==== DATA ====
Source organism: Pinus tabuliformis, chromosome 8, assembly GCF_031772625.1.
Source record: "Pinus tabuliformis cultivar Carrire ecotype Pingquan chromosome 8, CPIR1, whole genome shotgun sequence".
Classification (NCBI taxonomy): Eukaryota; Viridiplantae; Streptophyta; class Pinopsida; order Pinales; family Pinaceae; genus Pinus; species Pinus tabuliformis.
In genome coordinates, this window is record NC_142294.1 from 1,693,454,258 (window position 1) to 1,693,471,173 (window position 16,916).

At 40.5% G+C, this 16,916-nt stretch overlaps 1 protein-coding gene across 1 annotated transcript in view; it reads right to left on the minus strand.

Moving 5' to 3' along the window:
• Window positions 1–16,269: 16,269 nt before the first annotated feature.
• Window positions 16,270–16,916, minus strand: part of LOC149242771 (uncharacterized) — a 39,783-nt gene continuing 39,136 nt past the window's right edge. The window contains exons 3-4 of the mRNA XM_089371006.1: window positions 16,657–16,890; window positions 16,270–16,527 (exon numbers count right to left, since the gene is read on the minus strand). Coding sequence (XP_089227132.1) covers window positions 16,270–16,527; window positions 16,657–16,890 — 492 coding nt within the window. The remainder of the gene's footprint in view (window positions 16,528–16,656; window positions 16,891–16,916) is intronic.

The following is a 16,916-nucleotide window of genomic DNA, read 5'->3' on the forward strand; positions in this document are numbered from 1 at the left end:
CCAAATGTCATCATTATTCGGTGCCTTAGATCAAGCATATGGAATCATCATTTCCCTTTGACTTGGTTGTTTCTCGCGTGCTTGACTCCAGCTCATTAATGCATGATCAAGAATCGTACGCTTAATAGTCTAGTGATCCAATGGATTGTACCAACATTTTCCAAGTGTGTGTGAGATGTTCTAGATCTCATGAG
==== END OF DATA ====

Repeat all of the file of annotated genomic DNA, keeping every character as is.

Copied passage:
Source organism: Pinus tabuliformis, chromosome 8, assembly GCF_031772625.1.
Source record: "Pinus tabuliformis cultivar Carrire ecotype Pingquan chromosome 8, CPIR1, whole genome shotgun sequence".
Classification (NCBI taxonomy): Eukaryota; Viridiplantae; Streptophyta; class Pinopsida; order Pinales; family Pinaceae; genus Pinus; species Pinus tabuliformis.
In genome coordinates, this window is record NC_142294.1 from 1,693,454,258 (window position 1) to 1,693,471,173 (window position 16,916).

At 40.5% G+C, this 16,916-nt stretch overlaps 1 protein-coding gene across 1 annotated transcript in view; it reads right to left on the minus strand.

Moving 5' to 3' along the window:
• Window positions 1–16,269: 16,269 nt before the first annotated feature.
• Window positions 16,270–16,916, minus strand: part of LOC149242771 (uncharacterized) — a 39,783-nt gene continuing 39,136 nt past the window's right edge. The window contains exons 3-4 of the mRNA XM_089371006.1: window positions 16,657–16,890; window positions 16,270–16,527 (exon numbers count right to left, since the gene is read on the minus strand). Coding sequence (XP_089227132.1) covers window positions 16,270–16,527; window positions 16,657–16,890 — 492 coding nt within the window. The remainder of the gene's footprint in view (window positions 16,528–16,656; window positions 16,891–16,916) is intronic.

The following is a 16,916-nucleotide window of genomic DNA, read 5'->3' on the forward strand; positions in this document are numbered from 1 at the left end:
CCAAATGTCATCATTATTCGGTGCCTTAGATCAAGCATATGGAATCATCATTTCCCTTTGACTTGGTTGTTTCTCGCGTGCTTGACTCCAGCTCATTAATGCATGATCAAGAATCGTACGCTTAATAGTCTAGTGATCCAATGGATTGTACCAACATTTTCCAAGTGTGTGTGAGATGTTCTAGATCTCATGAG